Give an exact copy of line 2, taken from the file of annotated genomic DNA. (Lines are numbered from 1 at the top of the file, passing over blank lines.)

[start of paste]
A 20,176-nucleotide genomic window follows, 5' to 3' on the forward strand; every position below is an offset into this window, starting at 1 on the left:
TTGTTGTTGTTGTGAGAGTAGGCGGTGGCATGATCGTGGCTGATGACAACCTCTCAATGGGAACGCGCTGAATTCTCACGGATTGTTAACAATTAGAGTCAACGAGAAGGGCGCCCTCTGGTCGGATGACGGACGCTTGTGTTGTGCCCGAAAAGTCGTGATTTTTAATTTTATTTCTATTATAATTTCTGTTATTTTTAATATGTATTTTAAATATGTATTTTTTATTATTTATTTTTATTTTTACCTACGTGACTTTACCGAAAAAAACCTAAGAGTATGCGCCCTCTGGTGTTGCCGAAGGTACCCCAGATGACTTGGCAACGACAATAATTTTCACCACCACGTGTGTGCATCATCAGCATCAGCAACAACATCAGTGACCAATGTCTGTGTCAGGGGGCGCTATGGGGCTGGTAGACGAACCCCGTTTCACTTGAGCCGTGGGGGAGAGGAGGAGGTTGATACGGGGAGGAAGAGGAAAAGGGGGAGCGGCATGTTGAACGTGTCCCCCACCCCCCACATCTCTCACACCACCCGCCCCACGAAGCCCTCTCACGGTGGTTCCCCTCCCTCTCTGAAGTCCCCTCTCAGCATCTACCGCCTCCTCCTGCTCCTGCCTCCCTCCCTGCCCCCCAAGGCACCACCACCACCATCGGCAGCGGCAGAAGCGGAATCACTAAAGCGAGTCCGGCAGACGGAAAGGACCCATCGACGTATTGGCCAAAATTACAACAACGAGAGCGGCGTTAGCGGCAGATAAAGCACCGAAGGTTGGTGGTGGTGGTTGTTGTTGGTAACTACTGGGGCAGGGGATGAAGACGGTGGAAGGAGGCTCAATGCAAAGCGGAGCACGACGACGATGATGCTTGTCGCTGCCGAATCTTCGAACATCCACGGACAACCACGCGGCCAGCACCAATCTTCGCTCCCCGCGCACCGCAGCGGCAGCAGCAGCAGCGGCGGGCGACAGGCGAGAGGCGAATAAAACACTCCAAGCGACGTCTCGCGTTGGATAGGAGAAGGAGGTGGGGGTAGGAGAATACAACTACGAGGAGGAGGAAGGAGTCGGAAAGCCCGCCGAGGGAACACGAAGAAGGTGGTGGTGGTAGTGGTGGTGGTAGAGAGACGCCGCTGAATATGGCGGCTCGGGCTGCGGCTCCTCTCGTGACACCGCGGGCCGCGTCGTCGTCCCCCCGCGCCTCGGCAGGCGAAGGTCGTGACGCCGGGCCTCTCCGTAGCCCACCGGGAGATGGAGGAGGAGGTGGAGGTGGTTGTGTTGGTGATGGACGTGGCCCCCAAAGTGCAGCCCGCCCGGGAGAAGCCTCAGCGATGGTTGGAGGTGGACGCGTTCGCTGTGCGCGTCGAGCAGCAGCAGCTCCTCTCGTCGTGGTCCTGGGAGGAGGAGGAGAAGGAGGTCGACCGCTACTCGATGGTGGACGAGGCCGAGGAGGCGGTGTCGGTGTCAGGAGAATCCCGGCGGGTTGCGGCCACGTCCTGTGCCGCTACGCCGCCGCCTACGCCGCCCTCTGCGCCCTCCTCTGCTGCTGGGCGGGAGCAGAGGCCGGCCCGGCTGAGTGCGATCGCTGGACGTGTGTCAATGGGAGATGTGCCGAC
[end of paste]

TTGTTGTTGTTGTGAGAGTAGGCGGTGGCATGATCGTGGCTGATGACAACCTCTCAATGGGAACGCGCTGAATTCTCACGGATTGTTAACAATTAGAGTCAACGAGAAGGGCGCCCTCTGGTCGGATGACGGACGCTTGTGTTGTGCCCGAAAAGTCGTGATTTTTAATTTTATTTCTATTATAATTTCTGTTATTTTTAATATGTATTTTAAATATGTATTTTTTATTATTTATTTTTATTTTTACCTACGTGACTTTACCGAAAAAAACCTAAGAGTATGCGCCCTCTGGTGTTGCCGAAGGTACCCCAGATGACTTGGCAACGACAATAATTTTCACCACCACGTGTGTGCATCATCAGCATCAGCAACAACATCAGTGACCAATGTCTGTGTCAGGGGGCGCTATGGGGCTGGTAGACGAACCCCGTTTCACTTGAGCCGTGGGGGAGAGGAGGAGGTTGATACGGGGAGGAAGAGGAAAAGGGGGAGCGGCATGTTGAACGTGTCCCCCACCCCCCACATCTCTCACACCACCCGCCCCACGAAGCCCTCTCACGGTGGTTCCCCTCCCTCTCTGAAGTCCCCTCTCAGCATCTACCGCCTCCTCCTGCTCCTGCCTCCCTCCCTGCCCCCCAAGGCACCACCACCACCATCGGCAGCGGCAGAAGCGGAATCACTAAAGCGAGTCCGGCAGACGGAAAGGACCCATCGACGTATTGGCCAAAATTACAACAACGAGAGCGGCGTTAGCGGCAGATAAAGCACCGAAGGTTGGTGGTGGTGGTTGTTGTTGGTAACTACTGGGGCAGGGGATGAAGACGGTGGAAGGAGGCTCAATGCAAAGCGGAGCACGACGACGATGATGCTTGTCGCTGCCGAATCTTCGAACATCCACGGACAACCACGCGGCCAGCACCAATCTTCGCTCCCCGCGCACCGCAGCGGCAGCAGCAGCAGCGGCGGGCGACAGGCGAGAGGCGAATAAAACACTCCAAGCGACGTCTCGCGTTGGATAGGAGAAGGAGGTGGGGGTAGGAGAATACAACTACGAGGAGGAGGAAGGAGTCGGAAAGCCCGCCGAGGGAACACGAAGAAGGTGGTGGTGGTAGTGGTGGTGGTAGAGAGACGCCGCTGAATATGGCGGCTCGGGCTGCGGCTCCTCTCGTGACACCGCGGGCCGCGTCGTCGTCCCCCCGCGCCTCGGCAGGCGAAGGTCGTGACGCCGGGCCTCTCCGTAGCCCACCGGGAGATGGAGGAGGAGGTGGAGGTGGTTGTGTTGGTGATGGACGTGGCCCCCAAAGTGCAGCCCGCCCGGGAGAAGCCTCAGCGATGGTTGGAGGTGGACGCGTTCGCTGTGCGCGTCGAGCAGCAGCAGCTCCTCTCGTCGTGGTCCTGGGAGGAGGAGGAGAAGGAGGTCGACCGCTACTCGATGGTGGACGAGGCCGAGGAGGCGGTGTCGGTGTCAGGAGAATCCCGGCGGGTTGCGGCCACGTCCTGTGCCGCTACGCCGCCGCCTACGCCGCCCTCTGCGCCCTCCTCTGCTGCTGGGCGGGAGCAGAGGCCGGCCCGGCTGAGTGCGATCGCTGGACGTGTGTCAATGGGAGATGTGCCGAC